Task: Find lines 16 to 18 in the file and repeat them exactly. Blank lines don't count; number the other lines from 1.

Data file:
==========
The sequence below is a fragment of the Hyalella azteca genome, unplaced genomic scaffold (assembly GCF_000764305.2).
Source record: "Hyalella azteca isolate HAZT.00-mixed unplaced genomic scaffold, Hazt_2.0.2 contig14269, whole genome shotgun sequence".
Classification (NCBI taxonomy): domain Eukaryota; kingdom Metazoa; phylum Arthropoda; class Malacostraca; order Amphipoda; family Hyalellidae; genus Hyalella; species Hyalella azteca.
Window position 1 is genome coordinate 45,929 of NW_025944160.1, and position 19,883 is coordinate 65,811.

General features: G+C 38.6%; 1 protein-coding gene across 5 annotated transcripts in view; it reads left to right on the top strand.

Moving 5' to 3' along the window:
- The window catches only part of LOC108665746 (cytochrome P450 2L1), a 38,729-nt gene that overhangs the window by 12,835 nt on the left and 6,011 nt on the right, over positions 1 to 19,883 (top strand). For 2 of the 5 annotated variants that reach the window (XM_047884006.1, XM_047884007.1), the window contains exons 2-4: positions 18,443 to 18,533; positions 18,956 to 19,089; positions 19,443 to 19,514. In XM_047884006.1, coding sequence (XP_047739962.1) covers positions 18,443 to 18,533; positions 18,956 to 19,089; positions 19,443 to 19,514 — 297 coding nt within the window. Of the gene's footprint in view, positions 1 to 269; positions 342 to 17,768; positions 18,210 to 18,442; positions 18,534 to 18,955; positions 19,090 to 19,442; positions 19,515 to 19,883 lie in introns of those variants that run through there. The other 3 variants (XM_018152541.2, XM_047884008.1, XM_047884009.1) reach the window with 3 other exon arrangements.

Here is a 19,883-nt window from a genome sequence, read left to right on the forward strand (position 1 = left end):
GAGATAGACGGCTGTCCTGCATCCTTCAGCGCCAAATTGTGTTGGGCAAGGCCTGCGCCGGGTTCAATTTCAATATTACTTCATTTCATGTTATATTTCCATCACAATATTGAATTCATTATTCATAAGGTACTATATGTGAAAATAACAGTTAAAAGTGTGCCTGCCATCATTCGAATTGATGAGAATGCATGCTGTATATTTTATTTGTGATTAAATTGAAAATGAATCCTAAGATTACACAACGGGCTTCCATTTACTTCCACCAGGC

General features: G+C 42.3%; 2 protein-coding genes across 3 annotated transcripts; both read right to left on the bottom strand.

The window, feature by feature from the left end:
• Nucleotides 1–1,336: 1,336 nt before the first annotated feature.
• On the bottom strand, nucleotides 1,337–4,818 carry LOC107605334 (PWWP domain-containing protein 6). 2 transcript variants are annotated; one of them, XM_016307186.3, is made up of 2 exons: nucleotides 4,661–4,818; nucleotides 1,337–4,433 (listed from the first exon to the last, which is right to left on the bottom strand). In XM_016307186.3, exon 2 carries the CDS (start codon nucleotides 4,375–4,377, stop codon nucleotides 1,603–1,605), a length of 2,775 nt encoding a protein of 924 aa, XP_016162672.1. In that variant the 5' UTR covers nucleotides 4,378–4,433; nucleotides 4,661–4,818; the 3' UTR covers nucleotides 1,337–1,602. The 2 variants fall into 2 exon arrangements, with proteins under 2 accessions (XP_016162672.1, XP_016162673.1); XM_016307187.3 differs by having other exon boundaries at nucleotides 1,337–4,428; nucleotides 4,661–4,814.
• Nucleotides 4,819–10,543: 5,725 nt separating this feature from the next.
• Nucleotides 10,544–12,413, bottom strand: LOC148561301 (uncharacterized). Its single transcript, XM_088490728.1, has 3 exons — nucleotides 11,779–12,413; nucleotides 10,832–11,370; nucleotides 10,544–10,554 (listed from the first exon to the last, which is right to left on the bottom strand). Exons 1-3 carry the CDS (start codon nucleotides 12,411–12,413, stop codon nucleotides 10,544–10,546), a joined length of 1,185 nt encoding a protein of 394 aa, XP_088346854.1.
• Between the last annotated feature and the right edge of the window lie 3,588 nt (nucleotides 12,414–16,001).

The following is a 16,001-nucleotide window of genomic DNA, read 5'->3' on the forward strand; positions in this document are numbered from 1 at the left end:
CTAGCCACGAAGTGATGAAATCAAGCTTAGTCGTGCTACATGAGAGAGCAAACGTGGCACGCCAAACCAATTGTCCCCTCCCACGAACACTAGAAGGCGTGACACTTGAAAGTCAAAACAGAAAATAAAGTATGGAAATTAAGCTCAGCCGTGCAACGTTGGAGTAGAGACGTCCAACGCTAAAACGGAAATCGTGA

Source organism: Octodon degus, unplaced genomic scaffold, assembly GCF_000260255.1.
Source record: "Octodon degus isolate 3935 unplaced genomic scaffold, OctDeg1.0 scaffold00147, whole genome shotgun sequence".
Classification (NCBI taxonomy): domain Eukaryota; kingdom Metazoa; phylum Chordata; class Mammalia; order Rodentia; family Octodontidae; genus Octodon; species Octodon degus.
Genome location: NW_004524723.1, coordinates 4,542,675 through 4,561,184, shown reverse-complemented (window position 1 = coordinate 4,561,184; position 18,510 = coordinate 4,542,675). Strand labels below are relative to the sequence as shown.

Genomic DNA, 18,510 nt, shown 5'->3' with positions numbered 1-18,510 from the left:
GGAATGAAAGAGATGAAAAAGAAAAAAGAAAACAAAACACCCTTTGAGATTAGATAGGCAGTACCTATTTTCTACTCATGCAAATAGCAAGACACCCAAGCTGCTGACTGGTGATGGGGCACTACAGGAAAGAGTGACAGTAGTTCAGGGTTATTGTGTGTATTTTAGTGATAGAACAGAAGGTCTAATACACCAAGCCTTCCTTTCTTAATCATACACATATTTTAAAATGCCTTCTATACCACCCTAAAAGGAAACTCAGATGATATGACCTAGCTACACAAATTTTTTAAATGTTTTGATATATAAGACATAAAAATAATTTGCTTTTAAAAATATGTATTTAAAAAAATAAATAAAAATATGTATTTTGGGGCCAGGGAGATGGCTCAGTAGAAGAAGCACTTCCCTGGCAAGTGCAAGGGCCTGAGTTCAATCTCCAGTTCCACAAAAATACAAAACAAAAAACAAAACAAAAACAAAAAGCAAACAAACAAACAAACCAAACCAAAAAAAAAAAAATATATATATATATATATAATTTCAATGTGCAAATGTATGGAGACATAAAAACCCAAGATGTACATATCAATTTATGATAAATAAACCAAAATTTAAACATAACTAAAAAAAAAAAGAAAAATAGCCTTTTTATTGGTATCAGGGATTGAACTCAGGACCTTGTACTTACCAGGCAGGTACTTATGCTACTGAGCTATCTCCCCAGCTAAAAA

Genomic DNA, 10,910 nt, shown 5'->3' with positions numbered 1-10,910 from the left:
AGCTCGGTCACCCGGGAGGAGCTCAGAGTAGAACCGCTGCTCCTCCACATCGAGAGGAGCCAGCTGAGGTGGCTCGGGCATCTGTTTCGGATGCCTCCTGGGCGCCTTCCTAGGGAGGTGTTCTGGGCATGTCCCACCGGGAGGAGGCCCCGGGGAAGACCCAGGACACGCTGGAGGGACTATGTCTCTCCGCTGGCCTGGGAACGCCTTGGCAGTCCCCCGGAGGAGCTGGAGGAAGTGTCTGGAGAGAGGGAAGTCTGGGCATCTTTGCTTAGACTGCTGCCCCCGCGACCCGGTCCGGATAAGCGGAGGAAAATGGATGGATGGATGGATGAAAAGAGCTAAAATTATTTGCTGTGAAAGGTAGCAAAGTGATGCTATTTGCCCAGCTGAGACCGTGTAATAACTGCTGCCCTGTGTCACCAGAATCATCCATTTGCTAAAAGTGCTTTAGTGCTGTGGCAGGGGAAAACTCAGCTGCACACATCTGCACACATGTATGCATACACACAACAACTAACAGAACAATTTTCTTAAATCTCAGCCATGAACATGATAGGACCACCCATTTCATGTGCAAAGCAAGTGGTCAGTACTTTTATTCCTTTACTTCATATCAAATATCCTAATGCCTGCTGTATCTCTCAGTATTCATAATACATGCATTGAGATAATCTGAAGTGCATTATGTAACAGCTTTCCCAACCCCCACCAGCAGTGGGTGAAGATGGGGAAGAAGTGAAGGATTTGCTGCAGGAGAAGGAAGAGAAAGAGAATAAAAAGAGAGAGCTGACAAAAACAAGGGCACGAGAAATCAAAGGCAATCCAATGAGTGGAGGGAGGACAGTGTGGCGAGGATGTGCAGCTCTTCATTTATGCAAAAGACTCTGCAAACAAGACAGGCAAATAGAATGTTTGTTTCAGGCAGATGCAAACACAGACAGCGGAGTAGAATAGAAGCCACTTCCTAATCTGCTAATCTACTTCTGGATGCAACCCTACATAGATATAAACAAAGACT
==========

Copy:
• Between the last annotated feature and the right edge of the window lie 3,588 nt (nucleotides 12,414–16,001).

The following is a 16,001-nucleotide window of genomic DNA, read 5'->3' on the forward strand; positions in this document are numbered from 1 at the left end:
CTAGCCACGAAGTGATGAAATCAAGCTTAGTCGTGCTACATGAGAGAGCAAACGTGGCACGCCAAACCAATTGTCCCCTCCCACGAACACTAGAAGGCGTGACACTTGAAAGTCAAAACAGAAAATAAAGTATGGAAATTAAGCTCAGCCGTGCAACGTTGGAGTAGAGACGTCCAACGCTAAAACGGAAATCGTGA